vin 13: The most important factor about photographing landscapes in the West of Ireland is luck with the weather. Assuming you know what you're doing of course.
I'm all for planning ahead, though I think this guy is thinking too much! From experience, I believe that you need to be prepared to get the shot at any time (at your chosen time of day), going back and getting ideal conditions is a luxury that usually can't be afforded.
Carsten, that's more or less what I meant. I'm saying that the weather in the west of Ireland is a less predictable than somewhere like say southern Utah. I've made the 4 hour drive, and had nothing but driving rain, despite met eireann predicting otherwise and not just once! However it can unexpectedly clear up for a few minutes without warning, you just don't know what you're going to get.
The most important factor about photographing landscapes in the West of Ireland is luck with the weather. Assuming you know what you're doing of course.
JadedGamer: As has been said countless times, the best camera in the world is the one you have with you there and then.
Saying "what wonderful photos, you must have a really professional camera" is on the level with saying "wonderful food, you must have a really advanced food processor" or "you run really fast, you must have really great shoes"...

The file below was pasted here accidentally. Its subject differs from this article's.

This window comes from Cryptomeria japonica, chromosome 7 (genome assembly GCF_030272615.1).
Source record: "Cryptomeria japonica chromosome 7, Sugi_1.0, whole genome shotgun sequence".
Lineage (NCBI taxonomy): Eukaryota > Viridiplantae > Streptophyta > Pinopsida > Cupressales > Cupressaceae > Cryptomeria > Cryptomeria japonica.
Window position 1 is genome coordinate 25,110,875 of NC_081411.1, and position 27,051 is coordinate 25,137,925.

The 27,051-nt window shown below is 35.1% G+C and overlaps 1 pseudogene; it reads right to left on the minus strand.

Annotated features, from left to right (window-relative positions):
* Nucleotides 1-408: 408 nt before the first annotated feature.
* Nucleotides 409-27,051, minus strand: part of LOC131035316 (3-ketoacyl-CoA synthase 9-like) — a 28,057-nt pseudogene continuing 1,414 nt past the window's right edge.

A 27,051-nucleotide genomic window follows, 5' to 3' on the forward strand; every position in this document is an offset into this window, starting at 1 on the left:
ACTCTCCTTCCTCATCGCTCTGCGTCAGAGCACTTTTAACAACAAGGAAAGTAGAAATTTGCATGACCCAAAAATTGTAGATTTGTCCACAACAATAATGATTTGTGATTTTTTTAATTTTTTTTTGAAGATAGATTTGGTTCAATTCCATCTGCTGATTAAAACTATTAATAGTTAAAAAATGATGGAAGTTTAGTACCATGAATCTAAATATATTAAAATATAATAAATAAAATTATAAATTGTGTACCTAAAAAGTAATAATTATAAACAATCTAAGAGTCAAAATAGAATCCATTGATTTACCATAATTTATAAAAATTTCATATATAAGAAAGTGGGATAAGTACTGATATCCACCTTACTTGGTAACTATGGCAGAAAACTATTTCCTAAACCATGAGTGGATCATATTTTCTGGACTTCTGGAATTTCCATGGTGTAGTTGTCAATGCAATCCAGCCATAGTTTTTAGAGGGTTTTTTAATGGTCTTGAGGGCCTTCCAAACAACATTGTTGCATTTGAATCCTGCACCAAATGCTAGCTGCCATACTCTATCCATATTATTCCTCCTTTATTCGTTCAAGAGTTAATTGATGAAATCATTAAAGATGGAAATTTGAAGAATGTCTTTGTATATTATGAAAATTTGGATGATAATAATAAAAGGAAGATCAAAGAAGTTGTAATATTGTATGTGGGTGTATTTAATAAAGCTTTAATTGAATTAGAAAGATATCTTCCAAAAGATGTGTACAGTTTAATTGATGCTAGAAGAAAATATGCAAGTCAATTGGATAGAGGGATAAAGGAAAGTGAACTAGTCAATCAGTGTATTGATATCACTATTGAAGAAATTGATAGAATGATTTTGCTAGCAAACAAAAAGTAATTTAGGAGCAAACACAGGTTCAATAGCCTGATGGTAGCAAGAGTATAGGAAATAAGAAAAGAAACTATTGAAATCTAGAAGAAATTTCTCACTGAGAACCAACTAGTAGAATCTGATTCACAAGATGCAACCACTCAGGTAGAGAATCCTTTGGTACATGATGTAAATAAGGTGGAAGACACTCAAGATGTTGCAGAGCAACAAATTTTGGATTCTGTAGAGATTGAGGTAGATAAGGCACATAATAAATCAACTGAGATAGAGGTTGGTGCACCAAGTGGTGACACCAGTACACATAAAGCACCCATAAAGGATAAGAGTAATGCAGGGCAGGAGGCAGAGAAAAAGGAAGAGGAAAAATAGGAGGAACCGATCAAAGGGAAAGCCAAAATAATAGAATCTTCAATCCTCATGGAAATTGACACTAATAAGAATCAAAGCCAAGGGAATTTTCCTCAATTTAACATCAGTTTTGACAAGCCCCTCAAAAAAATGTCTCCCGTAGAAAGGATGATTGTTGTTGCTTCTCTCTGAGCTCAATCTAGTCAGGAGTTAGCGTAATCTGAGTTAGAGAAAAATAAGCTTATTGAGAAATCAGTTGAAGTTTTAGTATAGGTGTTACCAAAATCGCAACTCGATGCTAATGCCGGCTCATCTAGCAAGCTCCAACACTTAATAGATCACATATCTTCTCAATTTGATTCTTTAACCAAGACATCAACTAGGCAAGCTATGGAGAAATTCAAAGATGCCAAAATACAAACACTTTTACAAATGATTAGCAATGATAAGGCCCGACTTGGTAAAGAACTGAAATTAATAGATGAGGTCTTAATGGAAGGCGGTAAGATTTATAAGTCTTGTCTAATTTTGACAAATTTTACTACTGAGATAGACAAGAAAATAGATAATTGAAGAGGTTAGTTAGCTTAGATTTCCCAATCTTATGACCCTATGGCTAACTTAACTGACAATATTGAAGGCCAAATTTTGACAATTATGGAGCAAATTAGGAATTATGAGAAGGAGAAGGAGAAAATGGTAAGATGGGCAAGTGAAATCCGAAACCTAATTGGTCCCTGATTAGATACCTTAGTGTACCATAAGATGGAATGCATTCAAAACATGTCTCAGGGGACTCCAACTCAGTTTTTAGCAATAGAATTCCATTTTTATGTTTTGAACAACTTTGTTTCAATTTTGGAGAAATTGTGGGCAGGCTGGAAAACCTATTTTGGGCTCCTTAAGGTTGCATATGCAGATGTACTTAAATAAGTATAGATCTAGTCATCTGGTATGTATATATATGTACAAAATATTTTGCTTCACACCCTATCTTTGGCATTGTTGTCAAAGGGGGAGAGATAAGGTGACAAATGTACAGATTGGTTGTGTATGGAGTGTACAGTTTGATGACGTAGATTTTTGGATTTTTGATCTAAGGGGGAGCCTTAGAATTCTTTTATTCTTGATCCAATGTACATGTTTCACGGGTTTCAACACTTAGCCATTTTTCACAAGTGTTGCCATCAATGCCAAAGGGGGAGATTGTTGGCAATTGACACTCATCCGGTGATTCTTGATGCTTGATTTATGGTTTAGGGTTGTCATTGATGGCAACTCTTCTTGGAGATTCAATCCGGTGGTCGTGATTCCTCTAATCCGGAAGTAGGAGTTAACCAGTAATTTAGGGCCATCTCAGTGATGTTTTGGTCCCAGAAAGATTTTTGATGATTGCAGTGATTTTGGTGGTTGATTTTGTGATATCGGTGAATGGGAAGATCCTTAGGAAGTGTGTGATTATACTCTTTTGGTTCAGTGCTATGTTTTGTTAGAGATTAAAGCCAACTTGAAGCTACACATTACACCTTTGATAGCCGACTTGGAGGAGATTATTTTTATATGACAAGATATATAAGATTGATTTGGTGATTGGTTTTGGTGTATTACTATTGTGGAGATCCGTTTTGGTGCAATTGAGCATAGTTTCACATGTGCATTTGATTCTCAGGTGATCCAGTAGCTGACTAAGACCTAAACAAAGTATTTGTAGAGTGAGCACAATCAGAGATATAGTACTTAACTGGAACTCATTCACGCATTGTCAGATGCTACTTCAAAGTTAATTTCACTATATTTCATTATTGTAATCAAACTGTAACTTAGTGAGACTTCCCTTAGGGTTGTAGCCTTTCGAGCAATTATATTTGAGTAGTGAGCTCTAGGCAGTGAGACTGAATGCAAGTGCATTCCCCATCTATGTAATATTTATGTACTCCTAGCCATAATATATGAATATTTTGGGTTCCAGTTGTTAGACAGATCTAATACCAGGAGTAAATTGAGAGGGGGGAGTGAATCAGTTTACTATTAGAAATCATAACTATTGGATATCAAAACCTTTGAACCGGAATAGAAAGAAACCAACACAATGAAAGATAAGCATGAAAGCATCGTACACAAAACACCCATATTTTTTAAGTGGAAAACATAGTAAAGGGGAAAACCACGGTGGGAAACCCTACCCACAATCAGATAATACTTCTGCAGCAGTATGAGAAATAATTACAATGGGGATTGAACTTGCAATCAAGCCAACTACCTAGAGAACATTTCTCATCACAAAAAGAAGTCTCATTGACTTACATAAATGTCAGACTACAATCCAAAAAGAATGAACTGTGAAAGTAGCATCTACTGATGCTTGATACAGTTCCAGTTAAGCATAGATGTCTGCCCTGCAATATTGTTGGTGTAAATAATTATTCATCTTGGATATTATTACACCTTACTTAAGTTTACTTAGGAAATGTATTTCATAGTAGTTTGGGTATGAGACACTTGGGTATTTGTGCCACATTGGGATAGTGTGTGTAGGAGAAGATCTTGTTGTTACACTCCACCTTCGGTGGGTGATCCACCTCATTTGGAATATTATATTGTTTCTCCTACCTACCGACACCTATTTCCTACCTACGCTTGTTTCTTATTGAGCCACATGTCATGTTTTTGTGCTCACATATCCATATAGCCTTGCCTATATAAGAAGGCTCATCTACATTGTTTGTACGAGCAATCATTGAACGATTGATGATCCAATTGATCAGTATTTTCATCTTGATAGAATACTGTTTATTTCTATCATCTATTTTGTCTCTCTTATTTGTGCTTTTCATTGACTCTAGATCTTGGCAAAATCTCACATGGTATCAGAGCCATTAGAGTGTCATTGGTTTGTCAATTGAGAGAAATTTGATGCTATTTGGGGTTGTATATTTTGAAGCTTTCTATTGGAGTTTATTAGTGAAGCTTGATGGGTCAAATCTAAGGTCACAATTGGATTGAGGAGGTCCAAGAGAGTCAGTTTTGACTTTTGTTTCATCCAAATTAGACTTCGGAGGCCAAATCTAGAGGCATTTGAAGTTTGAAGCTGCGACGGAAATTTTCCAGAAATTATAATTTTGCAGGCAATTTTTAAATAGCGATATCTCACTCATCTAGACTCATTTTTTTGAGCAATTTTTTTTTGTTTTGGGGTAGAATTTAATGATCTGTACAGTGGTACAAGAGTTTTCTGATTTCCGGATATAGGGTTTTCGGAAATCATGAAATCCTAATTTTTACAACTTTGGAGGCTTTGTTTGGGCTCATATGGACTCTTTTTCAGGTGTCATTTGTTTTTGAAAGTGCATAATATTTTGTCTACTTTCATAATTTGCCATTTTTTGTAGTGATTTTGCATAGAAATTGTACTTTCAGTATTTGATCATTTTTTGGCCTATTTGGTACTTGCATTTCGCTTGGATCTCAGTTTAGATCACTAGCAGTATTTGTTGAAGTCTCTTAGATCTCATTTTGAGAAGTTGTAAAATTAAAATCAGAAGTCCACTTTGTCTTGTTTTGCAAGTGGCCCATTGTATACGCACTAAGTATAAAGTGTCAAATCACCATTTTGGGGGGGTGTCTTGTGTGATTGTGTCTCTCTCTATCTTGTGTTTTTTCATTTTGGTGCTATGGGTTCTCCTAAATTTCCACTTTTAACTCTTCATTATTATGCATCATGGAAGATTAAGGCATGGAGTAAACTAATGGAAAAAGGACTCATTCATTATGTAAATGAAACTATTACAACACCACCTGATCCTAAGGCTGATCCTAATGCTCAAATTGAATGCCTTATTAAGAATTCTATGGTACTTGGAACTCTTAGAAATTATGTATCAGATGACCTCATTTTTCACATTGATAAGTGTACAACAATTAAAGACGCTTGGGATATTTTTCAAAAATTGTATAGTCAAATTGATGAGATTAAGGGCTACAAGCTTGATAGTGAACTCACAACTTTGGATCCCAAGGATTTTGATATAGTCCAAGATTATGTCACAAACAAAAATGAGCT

try running a marathon in wellies!
Just seeing that additional rule now! Mine (16th) is Star Trek First Contact. The John Hancock Center could be something the Borg built!
I see a lot of comments wondering about who this is for. I'd suggest Canon has aimed at what perhaps is the typical Rebel shooter. Those who simply wanted a better images than a P&S. I would say that most, including those I know, shoot in auto exclusively, only with the kit lens and don't care about a viewfinder (There's nothing wrong with that and of course that doesn't mean all Rebel shooters do likewise!). I'd also say most would have preferred a smaller camera. Well now they have the choice at the same price as a 650D. The main thing I wonder about is no built in flash, but Sony have obviously got away with that. It should be included in the price though. So apart from the pricing, I think Canon have got it right. It's not for me though.
Great review. I find it hard to understand the negative reaction to this. I use Canon gear by the way.
European: To everyone criticising the M9, I hope you are all wearing 10$ Casios rather than any mechanical watch as otherwise you've overpaid for outdated tech that has worse performance. You may reply that you prefer the experience of wearing a mechanical watch, well that's how most photographers shooting Leica feel about their equipment. Leica users seem to enjoy the experience of using their cameras more than most DSLR users do, same with real driving enthusiasts who prefer manual cars with no driver aids. Do you all laugh at them in a Lotus Elise because they don't have as many speakers as your Ford Focus?And just so you LCD complainers understand... Leica don't think 'hey, we'll pass them off with a cheap LCD'', they secured the best screen available at the time of designing the camera considering the relatively small economies of scale. And I'd bet most Leica users have learnt to photograph without chimping every shot. I suppose 15 years ago you all shot Polaroid. By the way, I don't have a Leica, I'd love one but have to settle for my Nikon D3.
I wouldn't mind trying one to see what the fuss is all about, but I swear by Casio watches, so Leica's most likely not for me!